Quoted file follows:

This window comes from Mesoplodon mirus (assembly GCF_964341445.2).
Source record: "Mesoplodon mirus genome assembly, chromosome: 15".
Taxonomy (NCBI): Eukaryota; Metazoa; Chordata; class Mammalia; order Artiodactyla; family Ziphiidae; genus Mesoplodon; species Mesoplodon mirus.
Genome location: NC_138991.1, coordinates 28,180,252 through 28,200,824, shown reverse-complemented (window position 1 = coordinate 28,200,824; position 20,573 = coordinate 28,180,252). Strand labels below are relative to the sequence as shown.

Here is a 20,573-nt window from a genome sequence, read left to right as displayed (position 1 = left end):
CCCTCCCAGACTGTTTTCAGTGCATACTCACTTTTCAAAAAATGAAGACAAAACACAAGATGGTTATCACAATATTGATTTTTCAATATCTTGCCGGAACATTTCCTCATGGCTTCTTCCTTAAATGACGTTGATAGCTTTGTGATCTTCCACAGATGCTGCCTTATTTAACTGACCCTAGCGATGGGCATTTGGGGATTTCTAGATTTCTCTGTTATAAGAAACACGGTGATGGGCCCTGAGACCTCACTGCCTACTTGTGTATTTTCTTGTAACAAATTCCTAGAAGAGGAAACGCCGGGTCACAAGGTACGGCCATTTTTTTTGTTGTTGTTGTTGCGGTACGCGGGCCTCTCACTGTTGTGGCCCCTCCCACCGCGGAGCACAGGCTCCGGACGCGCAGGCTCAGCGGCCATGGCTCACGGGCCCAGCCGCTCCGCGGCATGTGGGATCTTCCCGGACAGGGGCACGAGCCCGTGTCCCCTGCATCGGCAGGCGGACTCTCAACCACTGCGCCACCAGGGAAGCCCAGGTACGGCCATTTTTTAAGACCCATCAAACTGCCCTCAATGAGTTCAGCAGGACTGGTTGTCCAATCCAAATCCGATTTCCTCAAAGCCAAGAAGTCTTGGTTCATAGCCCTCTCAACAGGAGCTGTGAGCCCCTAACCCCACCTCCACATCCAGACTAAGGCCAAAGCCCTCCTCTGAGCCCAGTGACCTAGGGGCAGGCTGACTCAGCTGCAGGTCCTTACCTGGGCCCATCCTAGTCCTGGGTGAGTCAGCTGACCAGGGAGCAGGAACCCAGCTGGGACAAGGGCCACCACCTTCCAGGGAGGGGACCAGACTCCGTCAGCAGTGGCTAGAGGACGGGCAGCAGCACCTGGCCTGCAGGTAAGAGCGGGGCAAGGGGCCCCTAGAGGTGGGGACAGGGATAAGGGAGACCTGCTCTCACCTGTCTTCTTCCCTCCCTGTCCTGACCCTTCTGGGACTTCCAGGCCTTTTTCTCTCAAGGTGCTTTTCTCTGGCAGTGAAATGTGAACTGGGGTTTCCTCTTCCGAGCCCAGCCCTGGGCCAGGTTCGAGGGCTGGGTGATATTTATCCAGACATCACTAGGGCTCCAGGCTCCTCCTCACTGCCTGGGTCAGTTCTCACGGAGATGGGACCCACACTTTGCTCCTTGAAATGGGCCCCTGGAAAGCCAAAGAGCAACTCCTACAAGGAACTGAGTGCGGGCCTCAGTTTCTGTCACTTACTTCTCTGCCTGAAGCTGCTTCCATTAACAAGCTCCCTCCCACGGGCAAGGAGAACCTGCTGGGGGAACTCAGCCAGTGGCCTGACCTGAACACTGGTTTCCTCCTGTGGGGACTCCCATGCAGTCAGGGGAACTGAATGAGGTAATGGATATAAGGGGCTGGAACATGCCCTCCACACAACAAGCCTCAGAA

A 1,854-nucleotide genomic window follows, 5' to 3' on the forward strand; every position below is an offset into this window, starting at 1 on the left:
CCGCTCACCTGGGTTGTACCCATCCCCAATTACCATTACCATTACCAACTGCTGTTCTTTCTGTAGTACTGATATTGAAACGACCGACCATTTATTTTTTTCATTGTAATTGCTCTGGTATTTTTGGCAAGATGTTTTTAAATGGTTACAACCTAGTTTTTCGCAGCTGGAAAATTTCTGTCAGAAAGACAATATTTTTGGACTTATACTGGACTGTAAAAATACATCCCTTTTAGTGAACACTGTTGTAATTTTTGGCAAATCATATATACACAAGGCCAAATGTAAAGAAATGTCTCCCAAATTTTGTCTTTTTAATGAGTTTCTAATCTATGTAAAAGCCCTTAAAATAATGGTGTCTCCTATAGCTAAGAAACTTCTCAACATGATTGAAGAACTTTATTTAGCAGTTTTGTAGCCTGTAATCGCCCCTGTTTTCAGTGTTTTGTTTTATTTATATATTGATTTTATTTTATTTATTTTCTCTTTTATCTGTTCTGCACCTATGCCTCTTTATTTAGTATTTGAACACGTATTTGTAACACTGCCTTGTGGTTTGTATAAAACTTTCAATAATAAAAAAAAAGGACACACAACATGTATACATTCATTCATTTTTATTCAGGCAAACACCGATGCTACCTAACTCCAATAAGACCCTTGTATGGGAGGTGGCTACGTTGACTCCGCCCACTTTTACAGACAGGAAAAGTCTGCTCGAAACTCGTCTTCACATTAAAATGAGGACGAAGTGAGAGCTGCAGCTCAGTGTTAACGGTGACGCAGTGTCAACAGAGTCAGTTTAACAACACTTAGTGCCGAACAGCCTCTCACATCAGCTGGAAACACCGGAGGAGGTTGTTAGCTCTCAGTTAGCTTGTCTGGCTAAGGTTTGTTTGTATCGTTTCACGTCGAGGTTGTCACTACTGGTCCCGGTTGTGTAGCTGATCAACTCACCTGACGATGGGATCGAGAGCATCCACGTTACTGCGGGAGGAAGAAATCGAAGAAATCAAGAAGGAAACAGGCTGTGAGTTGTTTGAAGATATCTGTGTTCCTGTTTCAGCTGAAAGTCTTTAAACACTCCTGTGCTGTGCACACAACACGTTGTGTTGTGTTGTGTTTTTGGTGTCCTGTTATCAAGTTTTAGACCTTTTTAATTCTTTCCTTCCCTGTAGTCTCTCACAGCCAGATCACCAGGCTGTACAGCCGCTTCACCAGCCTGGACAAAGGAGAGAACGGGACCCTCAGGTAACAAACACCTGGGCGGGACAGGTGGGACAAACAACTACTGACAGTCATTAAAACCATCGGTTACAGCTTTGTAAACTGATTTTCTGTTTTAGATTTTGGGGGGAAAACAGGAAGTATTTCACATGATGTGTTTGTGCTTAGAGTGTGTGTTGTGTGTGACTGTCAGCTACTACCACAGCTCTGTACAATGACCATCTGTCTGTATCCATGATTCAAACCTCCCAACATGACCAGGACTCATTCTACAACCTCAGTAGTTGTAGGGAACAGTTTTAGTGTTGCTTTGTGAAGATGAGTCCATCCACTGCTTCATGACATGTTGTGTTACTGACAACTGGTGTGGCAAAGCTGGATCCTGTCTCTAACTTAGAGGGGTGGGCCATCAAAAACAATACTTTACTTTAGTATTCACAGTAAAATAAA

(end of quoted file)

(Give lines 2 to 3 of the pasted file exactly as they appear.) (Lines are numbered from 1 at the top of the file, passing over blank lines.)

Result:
Source record: "Mesoplodon mirus genome assembly, chromosome: 15".
Taxonomy (NCBI): Eukaryota; Metazoa; Chordata; class Mammalia; order Artiodactyla; family Ziphiidae; genus Mesoplodon; species Mesoplodon mirus.